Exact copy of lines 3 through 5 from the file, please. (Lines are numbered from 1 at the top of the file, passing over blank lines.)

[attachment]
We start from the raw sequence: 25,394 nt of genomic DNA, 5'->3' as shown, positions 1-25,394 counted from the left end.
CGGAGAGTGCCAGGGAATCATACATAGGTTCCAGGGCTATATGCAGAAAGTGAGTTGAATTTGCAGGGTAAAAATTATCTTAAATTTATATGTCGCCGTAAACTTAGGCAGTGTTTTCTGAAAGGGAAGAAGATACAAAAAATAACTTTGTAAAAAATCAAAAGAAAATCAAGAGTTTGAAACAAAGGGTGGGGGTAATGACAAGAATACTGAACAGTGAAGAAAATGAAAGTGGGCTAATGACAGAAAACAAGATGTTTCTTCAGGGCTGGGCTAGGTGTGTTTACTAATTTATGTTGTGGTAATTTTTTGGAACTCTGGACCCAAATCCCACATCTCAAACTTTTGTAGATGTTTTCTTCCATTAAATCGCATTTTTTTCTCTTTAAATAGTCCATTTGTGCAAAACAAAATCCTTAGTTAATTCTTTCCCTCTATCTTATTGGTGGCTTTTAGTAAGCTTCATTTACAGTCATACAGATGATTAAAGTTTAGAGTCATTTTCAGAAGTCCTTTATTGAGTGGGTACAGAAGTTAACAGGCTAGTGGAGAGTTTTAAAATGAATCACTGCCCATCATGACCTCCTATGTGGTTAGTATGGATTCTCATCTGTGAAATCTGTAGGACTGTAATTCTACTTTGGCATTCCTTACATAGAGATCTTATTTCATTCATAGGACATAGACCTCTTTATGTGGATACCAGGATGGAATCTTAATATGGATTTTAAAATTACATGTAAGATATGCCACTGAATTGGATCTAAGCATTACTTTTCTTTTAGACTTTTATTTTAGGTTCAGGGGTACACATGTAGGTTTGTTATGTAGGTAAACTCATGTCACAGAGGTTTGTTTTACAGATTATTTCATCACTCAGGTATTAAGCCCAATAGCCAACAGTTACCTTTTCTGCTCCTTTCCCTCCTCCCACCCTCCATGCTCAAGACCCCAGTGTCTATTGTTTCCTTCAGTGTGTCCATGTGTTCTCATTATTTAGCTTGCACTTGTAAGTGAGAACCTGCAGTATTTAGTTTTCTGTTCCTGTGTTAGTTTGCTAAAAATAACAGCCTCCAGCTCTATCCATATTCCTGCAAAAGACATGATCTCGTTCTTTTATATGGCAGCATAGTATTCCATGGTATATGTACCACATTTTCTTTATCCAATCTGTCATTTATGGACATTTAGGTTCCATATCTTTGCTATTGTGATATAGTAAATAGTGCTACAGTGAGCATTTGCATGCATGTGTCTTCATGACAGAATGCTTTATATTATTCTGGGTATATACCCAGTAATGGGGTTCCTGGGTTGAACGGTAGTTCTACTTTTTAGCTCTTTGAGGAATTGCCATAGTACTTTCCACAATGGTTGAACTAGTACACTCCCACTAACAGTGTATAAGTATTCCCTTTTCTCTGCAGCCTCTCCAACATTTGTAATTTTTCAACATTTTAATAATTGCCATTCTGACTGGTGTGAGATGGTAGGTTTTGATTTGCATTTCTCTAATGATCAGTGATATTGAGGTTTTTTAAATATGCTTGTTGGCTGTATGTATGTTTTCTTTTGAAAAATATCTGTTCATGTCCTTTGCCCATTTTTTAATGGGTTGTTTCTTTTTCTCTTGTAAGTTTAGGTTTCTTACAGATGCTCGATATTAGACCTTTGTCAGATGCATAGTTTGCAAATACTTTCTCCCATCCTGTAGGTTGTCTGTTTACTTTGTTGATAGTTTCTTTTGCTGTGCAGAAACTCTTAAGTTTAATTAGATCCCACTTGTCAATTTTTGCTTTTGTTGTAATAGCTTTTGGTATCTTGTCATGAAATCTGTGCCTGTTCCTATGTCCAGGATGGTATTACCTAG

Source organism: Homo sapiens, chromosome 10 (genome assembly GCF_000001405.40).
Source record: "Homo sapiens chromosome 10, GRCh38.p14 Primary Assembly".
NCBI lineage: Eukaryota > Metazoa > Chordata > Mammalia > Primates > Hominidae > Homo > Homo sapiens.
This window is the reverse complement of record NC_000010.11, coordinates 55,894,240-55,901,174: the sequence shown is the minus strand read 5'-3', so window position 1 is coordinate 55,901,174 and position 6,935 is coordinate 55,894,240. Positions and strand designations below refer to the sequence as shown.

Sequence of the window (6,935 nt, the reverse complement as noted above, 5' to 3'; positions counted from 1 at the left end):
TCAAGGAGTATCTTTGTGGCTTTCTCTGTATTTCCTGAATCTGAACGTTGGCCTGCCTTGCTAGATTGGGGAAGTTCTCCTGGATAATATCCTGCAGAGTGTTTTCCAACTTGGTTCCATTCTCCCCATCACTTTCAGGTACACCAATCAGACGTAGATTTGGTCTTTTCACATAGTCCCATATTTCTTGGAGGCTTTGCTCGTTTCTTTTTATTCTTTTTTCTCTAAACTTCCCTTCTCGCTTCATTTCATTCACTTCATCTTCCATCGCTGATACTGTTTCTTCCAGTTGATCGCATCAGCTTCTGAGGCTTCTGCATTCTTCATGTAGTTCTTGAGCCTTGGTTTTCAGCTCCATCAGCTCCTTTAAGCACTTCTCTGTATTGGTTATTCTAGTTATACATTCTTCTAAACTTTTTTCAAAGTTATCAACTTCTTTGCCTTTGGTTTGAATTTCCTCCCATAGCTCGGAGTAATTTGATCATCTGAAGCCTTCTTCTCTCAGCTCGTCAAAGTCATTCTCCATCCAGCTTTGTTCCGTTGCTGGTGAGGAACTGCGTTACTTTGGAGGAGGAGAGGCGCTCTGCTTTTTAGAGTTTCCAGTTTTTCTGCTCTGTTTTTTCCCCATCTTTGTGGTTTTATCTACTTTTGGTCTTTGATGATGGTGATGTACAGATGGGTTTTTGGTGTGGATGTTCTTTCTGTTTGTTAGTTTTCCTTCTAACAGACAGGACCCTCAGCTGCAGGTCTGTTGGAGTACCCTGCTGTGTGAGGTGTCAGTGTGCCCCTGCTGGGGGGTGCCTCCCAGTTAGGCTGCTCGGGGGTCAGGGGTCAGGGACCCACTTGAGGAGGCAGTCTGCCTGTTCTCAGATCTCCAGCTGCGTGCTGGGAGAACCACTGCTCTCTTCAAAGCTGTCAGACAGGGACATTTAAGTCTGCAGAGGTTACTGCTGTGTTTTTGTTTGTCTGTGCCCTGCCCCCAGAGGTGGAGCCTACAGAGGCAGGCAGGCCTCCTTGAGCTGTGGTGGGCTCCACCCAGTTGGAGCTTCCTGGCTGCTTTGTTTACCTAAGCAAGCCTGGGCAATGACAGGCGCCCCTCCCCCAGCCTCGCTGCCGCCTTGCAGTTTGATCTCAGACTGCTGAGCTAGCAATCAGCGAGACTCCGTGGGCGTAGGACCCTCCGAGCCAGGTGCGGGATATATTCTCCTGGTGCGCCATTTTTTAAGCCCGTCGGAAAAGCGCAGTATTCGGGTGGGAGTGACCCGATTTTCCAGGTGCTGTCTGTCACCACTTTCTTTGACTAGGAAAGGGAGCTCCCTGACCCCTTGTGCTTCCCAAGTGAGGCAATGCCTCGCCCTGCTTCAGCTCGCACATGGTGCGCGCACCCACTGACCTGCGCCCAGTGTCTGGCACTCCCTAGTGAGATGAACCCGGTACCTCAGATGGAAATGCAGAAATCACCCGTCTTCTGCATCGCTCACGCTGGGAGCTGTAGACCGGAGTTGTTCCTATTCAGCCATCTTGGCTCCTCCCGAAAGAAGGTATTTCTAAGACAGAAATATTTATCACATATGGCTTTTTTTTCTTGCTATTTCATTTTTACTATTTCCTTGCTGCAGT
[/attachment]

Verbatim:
Source organism: Homo sapiens, chromosome 10 (genome assembly GCF_000001405.40).
Source record: "Homo sapiens chromosome 10, GRCh38.p14 Primary Assembly".
NCBI lineage: Eukaryota > Metazoa > Chordata > Mammalia > Primates > Hominidae > Homo > Homo sapiens.